Gluten intolerance occurs when your body is unable to tolerate a compound known as gluten, which is found in barley, wheat or rye. Gluten intolerance is collectively used to refer to conditions associated with gluten malabsorption such as wheat allergy, celiac disease and non-celiac gluten sensitivity.
Gluten allergy is a condition in which the body secretes antibodies to “defend” itself against the offending food. The main difference between gluten intolerance and gluten allergy is that in the latter, antibodies are produced for “defense”, which isn’t the case in gluten intolerance.
Signs and Symptoms
A symptom refers to what the patient describes (e.g. abdominal pain) while a sign is what other people can physically see (e.g. rash). Common symptoms of gluten allergy include bloating, swollen tongue, breathing difficulties, rash, low blood pressure, fatigue, flatulence and abdominal pains. Physical signs of gluten allergy include weight loss, malnutrition and diarrhea. The gastrointestinal symptoms associated with gluten intolerance include flatulence, stomach cramps and rashes.
Severe cases of gluten intolerances are classified as celiac disease. This condition affects the small intestine making it difficult to digest food properly by damaging the villi, the finger-like projections that cover the wall of the small intestine. Symptoms of celiac disease include depression, osteoporosis, fluid retention, gastritis and stunted growth in children.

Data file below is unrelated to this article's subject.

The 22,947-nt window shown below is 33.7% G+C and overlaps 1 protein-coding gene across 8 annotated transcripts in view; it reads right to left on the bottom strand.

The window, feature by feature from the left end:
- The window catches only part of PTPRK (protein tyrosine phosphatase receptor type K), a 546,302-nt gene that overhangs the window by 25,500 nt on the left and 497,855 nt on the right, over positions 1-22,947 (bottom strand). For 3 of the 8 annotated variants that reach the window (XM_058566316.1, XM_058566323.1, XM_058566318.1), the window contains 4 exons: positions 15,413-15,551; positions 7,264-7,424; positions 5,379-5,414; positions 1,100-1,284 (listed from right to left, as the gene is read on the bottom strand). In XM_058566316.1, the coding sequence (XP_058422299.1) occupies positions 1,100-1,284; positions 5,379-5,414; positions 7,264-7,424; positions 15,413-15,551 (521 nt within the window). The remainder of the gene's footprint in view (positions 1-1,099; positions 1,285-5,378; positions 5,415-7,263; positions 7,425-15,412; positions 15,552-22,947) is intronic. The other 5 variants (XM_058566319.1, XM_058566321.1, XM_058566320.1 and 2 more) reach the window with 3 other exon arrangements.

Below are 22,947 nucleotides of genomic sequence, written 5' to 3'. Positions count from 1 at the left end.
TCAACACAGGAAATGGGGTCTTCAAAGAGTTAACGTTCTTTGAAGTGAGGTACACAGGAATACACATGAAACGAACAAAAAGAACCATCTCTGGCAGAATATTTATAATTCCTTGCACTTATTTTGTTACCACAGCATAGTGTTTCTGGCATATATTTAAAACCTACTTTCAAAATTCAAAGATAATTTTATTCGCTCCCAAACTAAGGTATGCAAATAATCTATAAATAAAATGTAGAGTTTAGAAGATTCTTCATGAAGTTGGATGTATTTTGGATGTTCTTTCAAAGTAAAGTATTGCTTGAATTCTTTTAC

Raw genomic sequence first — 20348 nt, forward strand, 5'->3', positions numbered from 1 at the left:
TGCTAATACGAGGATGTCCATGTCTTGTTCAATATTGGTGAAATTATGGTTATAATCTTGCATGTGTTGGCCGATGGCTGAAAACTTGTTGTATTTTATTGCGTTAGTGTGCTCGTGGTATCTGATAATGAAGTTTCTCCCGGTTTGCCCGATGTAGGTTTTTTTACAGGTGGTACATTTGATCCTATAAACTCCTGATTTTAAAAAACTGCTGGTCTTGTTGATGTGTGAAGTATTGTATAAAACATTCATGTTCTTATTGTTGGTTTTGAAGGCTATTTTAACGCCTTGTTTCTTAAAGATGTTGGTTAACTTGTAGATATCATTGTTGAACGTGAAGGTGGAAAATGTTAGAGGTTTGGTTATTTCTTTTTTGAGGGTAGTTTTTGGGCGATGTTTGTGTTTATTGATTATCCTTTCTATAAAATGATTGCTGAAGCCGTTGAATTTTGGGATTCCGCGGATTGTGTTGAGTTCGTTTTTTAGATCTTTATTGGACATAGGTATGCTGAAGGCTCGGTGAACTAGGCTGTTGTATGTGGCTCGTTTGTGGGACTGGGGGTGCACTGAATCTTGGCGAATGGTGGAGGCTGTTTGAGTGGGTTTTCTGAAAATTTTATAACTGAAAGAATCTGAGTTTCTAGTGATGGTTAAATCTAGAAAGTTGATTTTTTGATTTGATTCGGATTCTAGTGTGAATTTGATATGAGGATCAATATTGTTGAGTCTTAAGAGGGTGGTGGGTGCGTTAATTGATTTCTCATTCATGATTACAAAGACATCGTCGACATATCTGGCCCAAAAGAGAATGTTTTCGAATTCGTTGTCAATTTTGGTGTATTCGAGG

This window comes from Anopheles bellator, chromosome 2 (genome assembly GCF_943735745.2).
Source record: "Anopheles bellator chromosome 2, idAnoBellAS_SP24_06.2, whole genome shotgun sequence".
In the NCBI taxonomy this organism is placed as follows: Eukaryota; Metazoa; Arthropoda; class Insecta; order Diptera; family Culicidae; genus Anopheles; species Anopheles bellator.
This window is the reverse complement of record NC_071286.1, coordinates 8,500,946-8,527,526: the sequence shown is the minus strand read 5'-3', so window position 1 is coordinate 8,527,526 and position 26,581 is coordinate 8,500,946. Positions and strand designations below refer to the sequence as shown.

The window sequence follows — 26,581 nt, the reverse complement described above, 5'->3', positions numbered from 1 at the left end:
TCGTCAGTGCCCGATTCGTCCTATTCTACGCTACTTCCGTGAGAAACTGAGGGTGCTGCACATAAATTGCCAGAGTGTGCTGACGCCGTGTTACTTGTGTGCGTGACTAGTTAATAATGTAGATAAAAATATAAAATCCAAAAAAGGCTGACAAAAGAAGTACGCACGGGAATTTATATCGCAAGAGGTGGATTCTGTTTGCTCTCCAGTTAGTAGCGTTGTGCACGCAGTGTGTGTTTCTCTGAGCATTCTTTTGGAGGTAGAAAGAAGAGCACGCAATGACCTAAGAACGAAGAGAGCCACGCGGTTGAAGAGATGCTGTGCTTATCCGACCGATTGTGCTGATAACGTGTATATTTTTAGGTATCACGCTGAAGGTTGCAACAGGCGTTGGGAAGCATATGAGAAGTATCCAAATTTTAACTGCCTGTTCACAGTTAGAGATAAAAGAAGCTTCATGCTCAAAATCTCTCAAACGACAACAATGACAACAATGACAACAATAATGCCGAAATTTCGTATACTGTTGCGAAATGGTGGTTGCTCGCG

If you’re sensitive to gluten, talk to your physician about getting tested before you decide to manage the condition alone with a gluten-free diet. Going on a gluten-free diet before diagnosing the gluten allergy or intolerance heals the damaged villi in the small intestines, making it difficult to diagnose the condition.
Work with your doctor and s/he will give you the green light to go on such diet if you’ve been diagnosed with gluten intolerance or gluten sensitivity, advises Coeliac UK
Avoiding gluten means abstaining from all food items or products that contain gluten such as barley, wheat and rye. You’ll then have to replace bread and cereals with rice or other gluten-free grains. Other nutritious gluten-free foods include beans, fresh eggs and vegetables.
Gluten Allergy or Intolerance Test
When getting tested for a gluten allergy, you should inform your doctor about all symptoms that you experience and what foods trigger them. The more details that you provide, the easier it will be to determine whether a gluten allergy or intolerance is at play.
The next step involves a skin prick test. The doctor does this by placing a little amount of gluten on the pricked spot and allowing it to seep under your skin. He or she will then observe the spot to see whether the characteristic symptoms of an allergy develop. If you are allergic to gluten, a bump is likely to develop on the pricked area.
The final step involves a blood test. This test evaluates how your immune system responds to gluten found in various foods. Examples of such tests include Anti-Endomysial Antibody test and Anti-Tissue Transglutaminase.